Career Testing
Career Testing
Career Testing
WORK-LIFE BALANCE / FEB. 13, 2015
version 3, draft 3

Study Finds Canadian Millennials More Optimistic About Retirement Than Baby Boomers

iStock

Wait, what? Canadian millennials are actually optimistic about their retirement? This finding from a new survey is surely surprising to many financial professionals because millennials have been known for years to be sour on the whole concept of retirement in their winter years.

According to a new study from the Bank of Montreal (BMO), released on the 28th of January, nearly half of Canadians under the age of 34 are optimistic about having the ability to afford their ideal retirement. This is more than the one-third of Baby Boomers who feel the same way.

Just how much do millennials think they need for the perfect retirement? This age group cites an average of $442,000 as the right number, while Baby Boomers say they need $385,000. Millennials currently have an average of $15,194 saved for retirement while boomers have an average of $65,394.

However, both demographics are frightened by the future prospects of not having enough money saved and declining physical abilities. In today’s environment of record-low interest rates, rising healthcare costs and rampant price inflation, their concerns are justified.

READ: Report: Millennials to be Recipients of the ’Largest Wealth Transfer in History’  

"Considering how much time Millennials have to save for retirement, their confidence in their ability to reach their target makes sense," said Chris Buttigieg, Senior Manager of Wealth Planning Strategy at BMO Financial Group, in a statement. "However, they should definitely take heed of any lessons learned from their parents on what works and what doesn’t with saving for retirement. They should also make sure that they have a financial plan that will help keep them on track." 

When it comes to retirement concerns, both millennials and boomers share the same worries. Aside from the aforementioned paucity of savings and poor physical health, they’re also cautious about spending more than they initially planned and being bored.

Although boomers are a lot more pessimistic about retirement since they are closer to it, 32 percent of those in this age group is in anticipation and excited about retiring, which is, again, more than the 22 percent of millennials who reported the same feelings about their winter years. 

"Millennials and Boomers generally share similar concerns at the prospect of being retired," added Buttigieg. "While it’s not as easy to control deteriorating health and physical capacities, you can take charge of your financial future and be well-prepared for retirement from a fiscal standpoint. One of the best ways to do so is to meet with a financial professional who can help establish a financial plan and save for retirement on a regular basis - this will help provide confidence that you have been pro-active in preparing for a financially secure retirement."  

READ: Millennials are Opting for Credit Unions Over Traditional Banks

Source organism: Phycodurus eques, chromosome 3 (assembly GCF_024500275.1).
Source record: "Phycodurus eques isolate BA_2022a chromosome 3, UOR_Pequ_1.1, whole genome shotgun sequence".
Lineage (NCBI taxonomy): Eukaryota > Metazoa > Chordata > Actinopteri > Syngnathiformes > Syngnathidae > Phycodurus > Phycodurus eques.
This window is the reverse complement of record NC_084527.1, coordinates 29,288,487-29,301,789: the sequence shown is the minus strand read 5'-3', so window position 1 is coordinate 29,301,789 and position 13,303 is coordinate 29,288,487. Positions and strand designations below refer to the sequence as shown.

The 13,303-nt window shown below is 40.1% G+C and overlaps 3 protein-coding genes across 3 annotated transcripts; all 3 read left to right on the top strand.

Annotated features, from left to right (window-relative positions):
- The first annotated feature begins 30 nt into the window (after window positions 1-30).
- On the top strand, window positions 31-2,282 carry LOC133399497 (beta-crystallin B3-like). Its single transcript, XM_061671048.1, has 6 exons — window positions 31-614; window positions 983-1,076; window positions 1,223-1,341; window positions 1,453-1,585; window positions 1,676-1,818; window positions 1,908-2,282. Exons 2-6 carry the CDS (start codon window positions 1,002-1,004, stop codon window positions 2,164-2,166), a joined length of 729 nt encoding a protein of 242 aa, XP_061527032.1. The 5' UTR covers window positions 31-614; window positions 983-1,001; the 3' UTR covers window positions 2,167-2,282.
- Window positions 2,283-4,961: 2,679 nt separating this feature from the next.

What many may find interesting from this study is the fact that it’s contrary to previous results. Previous reports seemed to indicate that millennials had foregone the concept of retirement altogether and were quite jaded about the entire idea. Most doubting that they will ever be able to retire at all.

In fact, one poll found that a large number of people expect to work until they’re buried six-feet under the ground. 

Financial experts often recommend that the best way to have a hefty sum for retirement is to incorporate these five steps into one’s life: 

  • Save and invest early 

  • Pay off debt quickly 

  • Live within your means 

  • Plan for retirement now 

  • Reduce your tax bill now and in retirement 

The online poll was conducted with 1,303 adult Canadians between Nov. 12 and Nov. 17, 2014. It contains a margin of error of +/- 3.5 percentage points.

Get our FREE eBook!
'6 Steps to Landing Your Next Job'

LEAVE A COMMENT

0 comments

 

RELATED ARTICLES

Will Millennials Ever Get to Experience the Retirement Dream?
WORK-LIFE BALANCE / JAN 24, 2015

Are those born between 1981 and 1992 part of the "lost generation"?  The idea that millennials will eventually retire when they reach their winter years seems to be...

Study Aims To Bust Millennial Myths
WORK-LIFE BALANCE / MAR 06, 2015

It’s hard to think of a generation of people that have been more written about than millennials. As this cohort has begun to enter the workforce en masse, there has been...

Childcare Costing More Than a Mortgage
WORK-LIFE BALANCE / MAR 09, 2014

Over the past few years there have been many arguments in Britain about whether or not it pays to work. Well, it seems as though the, ‘it doesn’t pay to work’ camp has...

talk money with millennials
WORK-LIFE BALANCE / MAY 13, 2015

When parents talk to their children about money, it can be like talking to an empty telephone. Kids, whether they’re adolescents or they’ve just turned 18, don’t want to...

LSE Study Finds Secret to Happiness
WORK-LIFE BALANCE / MAR 18, 2014

A study by the London School of Economics and Social Policy has found that money does make you happier, but only if you really think about it. The research, published in...

amy schumer
WORK-LIFE BALANCE / NOV 13, 2015

Not all comedians use puppets, not all comedians use props, and not all comedians speak without nuance about insignificant subjects. There isn’t anything wrong with a...

Get our FREE eBook!
'6 Steps to Landing Your Next Job'
G up arrow